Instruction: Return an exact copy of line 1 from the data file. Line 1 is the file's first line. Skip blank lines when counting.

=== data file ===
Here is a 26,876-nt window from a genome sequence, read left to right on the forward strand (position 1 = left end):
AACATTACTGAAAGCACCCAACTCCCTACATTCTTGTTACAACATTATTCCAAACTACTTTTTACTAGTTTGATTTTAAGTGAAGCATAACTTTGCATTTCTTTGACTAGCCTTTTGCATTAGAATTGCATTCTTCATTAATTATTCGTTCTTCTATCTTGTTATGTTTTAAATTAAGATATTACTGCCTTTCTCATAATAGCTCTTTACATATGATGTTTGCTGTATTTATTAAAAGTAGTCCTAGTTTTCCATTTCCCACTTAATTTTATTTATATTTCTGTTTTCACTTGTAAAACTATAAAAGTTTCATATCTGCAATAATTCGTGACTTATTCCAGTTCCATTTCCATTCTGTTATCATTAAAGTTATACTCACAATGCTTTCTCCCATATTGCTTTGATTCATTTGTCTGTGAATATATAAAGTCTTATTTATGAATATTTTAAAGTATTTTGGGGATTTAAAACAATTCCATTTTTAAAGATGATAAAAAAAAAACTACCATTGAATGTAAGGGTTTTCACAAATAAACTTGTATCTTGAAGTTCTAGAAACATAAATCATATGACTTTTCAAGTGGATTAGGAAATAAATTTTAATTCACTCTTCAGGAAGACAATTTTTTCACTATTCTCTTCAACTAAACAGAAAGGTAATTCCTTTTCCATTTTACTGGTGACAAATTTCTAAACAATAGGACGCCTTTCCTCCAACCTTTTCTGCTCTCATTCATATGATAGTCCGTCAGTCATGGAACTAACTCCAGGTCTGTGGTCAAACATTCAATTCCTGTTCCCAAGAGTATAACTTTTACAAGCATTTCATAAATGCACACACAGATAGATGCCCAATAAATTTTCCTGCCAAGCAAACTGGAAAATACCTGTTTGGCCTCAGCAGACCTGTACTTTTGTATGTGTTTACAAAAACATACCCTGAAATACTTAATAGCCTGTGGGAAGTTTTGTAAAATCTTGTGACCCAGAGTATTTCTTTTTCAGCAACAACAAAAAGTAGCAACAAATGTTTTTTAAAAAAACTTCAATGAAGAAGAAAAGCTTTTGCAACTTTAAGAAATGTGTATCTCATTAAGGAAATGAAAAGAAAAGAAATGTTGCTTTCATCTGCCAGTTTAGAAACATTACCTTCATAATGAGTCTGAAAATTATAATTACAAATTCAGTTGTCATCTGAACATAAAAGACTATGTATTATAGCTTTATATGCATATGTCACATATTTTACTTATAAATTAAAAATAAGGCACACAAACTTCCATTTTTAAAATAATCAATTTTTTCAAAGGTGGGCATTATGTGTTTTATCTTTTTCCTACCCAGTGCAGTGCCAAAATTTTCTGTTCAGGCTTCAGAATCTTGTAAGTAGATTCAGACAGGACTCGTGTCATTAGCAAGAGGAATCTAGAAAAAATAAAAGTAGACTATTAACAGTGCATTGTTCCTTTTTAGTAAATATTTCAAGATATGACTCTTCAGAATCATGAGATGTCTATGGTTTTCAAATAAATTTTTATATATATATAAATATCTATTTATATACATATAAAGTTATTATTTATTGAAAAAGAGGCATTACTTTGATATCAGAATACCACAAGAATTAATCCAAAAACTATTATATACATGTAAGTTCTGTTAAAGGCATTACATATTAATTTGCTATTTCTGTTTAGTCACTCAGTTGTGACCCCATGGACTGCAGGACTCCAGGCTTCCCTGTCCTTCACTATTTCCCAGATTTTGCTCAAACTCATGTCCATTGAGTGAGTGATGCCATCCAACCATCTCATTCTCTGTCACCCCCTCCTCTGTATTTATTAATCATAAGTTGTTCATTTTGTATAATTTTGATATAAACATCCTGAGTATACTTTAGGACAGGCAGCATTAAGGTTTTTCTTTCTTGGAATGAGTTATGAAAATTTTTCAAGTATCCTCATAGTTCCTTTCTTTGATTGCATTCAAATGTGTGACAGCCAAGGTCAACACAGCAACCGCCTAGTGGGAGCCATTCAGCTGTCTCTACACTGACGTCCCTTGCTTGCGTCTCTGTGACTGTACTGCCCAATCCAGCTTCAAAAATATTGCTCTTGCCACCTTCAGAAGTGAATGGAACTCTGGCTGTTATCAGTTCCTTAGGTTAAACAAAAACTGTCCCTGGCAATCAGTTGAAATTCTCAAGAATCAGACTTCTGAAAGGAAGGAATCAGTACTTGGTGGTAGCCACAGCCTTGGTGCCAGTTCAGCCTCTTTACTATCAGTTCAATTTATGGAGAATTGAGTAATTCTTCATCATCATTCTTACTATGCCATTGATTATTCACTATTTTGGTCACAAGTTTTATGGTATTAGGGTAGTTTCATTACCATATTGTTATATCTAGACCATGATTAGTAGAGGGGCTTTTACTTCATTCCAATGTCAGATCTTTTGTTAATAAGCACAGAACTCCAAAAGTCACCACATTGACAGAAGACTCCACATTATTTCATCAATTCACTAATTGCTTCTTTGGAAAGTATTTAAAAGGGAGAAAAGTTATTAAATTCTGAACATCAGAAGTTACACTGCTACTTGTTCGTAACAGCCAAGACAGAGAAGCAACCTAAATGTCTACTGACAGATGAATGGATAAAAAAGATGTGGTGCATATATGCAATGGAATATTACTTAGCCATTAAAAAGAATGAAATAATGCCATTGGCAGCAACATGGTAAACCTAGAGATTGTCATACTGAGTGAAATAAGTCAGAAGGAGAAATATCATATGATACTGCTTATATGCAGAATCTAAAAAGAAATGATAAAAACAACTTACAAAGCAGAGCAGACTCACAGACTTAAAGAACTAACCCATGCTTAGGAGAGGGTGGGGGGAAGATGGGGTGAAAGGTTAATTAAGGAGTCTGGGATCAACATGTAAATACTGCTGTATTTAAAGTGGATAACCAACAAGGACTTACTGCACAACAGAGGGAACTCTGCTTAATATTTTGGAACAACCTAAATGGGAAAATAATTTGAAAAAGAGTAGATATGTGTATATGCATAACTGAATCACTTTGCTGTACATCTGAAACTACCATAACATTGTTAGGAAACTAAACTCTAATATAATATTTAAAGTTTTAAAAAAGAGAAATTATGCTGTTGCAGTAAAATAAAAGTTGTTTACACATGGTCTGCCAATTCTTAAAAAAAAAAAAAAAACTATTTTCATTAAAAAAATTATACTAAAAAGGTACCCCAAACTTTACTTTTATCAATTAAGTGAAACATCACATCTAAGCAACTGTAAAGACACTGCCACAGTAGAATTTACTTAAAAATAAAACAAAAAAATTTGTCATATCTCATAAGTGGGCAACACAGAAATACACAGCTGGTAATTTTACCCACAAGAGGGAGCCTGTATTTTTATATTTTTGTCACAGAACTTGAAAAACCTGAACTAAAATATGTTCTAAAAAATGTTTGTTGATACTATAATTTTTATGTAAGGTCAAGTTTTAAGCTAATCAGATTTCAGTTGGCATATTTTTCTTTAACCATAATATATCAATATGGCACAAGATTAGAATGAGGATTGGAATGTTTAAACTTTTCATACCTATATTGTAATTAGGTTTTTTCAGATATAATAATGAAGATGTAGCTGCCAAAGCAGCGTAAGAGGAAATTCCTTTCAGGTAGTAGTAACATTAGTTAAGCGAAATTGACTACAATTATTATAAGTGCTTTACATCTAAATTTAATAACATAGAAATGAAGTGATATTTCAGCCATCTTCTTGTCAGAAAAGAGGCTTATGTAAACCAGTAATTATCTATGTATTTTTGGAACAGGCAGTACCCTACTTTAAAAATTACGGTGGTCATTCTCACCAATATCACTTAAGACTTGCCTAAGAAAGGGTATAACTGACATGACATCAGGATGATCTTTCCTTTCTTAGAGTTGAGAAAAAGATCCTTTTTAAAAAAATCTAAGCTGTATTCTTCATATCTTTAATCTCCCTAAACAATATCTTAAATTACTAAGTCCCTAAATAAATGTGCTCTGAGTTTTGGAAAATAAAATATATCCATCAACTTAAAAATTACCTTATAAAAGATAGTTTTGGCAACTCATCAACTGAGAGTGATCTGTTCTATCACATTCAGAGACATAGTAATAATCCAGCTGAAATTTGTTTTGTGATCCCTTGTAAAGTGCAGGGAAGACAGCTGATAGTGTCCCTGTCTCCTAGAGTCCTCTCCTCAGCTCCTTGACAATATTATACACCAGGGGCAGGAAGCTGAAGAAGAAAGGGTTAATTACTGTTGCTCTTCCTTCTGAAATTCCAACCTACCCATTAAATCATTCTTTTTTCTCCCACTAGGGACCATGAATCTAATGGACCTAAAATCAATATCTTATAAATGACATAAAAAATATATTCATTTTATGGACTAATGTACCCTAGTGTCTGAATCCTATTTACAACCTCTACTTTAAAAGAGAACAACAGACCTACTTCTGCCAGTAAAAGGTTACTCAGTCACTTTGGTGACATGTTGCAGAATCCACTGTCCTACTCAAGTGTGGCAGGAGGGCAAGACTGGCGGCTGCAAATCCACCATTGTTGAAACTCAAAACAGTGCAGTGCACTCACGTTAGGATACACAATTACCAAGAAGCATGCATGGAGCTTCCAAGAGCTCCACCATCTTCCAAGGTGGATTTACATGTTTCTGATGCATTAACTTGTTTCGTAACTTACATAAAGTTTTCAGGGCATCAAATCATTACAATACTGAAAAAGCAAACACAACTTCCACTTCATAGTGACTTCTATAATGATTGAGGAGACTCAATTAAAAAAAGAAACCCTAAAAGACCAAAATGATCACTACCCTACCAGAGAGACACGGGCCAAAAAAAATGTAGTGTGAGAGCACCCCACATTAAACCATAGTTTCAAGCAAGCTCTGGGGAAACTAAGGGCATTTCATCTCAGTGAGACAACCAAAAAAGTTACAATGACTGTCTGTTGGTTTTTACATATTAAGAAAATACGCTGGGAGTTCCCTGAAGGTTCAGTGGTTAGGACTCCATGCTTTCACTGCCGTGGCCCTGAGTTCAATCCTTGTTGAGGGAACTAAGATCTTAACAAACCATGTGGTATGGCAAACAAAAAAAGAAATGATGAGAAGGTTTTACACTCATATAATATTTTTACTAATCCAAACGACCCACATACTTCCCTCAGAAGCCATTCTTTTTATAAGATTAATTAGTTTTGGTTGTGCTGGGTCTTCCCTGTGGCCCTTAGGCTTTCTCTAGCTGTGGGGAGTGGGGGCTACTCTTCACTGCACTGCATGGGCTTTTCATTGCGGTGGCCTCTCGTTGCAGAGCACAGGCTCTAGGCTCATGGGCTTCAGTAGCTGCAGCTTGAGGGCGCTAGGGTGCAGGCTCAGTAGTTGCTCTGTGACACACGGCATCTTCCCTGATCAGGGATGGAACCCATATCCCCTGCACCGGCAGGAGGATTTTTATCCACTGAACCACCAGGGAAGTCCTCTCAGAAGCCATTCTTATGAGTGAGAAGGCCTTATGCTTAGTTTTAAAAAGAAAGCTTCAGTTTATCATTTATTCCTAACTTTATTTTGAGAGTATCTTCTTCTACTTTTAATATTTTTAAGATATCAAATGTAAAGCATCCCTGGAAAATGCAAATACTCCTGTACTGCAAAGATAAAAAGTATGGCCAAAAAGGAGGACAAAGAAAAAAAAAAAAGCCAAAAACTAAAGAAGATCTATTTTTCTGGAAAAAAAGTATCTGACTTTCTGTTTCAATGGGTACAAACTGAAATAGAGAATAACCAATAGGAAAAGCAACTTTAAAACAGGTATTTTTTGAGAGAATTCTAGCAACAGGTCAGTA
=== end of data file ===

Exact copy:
Here is a 26,876-nt window from a genome sequence, read left to right on the forward strand (position 1 = left end):